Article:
David Jones’ profit drop amid slowing sales

DavidJonesDepartment store giant David Jones’ sales growth has weakened markedly amid a decline in consumer spending and a poorly received private label clothing range.

DJs recorded a 25 per cent drop in operating profit while total sales edged up one per cent in the year to June 25 compared to the prior year, which enjoyed sales growth of 8.4 per cent.

South African parent company Woolworths Holdings – not related to the Australian supermarket chain – said the collapse of electronics retailer Dick Smith last year, which had concession stores inside David Jones stores, impacted growth by one per cent.

The high-end retailer’s crucial comparable store sales, which excludes Dick Smith, declined 0.7 per cent – sharply lower than the prior year’s seven per cent growth in comparable sales.

“Sales growth slowed in the second half as consumer sentiment worsened, although our share of the department store and specialty market grew marginally,” the company said in a statement on Thursday.

Woolworths Holdings chief executive Ian Moir said David Jones suffered a disappointing private label performance but lessons had been learnt and remedial action was being taken.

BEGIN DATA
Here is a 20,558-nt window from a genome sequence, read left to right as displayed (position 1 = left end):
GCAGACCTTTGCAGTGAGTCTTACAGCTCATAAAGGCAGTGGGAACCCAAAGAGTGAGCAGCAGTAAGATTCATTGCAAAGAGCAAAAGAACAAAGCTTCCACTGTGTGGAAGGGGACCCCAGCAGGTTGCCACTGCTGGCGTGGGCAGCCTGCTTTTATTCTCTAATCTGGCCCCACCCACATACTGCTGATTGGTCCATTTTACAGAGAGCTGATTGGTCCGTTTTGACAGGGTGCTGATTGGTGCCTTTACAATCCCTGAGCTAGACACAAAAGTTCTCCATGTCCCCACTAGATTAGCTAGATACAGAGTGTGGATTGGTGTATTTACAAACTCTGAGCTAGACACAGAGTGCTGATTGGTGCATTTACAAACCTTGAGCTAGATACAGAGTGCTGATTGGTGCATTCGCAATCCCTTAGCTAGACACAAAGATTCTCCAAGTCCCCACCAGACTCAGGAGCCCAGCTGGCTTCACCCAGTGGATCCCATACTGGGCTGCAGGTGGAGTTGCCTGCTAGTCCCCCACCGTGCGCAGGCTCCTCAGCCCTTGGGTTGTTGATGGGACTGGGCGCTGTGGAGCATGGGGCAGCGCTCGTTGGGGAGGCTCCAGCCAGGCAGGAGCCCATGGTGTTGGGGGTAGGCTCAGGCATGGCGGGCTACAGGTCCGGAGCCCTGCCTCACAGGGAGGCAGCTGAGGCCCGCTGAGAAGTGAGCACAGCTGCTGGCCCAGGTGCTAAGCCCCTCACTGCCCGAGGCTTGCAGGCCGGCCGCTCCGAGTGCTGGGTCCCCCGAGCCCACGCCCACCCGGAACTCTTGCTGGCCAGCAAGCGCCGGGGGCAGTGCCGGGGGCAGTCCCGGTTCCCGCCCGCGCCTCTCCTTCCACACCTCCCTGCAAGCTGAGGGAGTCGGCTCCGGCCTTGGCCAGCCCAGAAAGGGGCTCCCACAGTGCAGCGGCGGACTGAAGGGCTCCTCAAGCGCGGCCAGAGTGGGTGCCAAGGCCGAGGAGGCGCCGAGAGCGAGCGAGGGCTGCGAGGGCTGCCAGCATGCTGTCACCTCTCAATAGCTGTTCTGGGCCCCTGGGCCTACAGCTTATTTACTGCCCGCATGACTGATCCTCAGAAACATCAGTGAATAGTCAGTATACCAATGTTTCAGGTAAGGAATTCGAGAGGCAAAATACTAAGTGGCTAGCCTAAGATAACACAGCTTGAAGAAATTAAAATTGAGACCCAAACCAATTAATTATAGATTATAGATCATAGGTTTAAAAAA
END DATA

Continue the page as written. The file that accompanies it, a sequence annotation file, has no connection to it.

The group’s other Australian business, the Country Road Group – which includes the Country road and Witchery apparel brands – had a 5.1 per cent lift in sales and showed a marked improvement in the second half, with newly acquired Politix adding 3.7 per cent to growth.

Sales in comparable stores however declined by 0.4 per cent.

Moir said Country Road’s “above-market performance” reflected changes made to the business over the past 18 months and ongoing improvements to ranges during the year.

Woolworths stated it’s in the process of rolling out its new beauty offering across its clothing and general merchandise division, which will include international brands Chanel and Estee Lauder for the first time.

“Sales growth slowed in the second half, as consumer sentiment worsened, although our share of the department store and specialty market grew marginally,” said Moir.

Looking ahead, Woolworths expects market conditions in the year ahead “to be constrained by the same economic and political conditions that impacted our performance during the year under review”.

“We will continue to invest in various transformational initiatives, most notably in David Jones, and remain  confident that our strategies will deliver future – fit businesses capable of long-term profitable growth. We expect our food and clothing businesses in both South Africa and Australia to continue to outperform their respective markets.”



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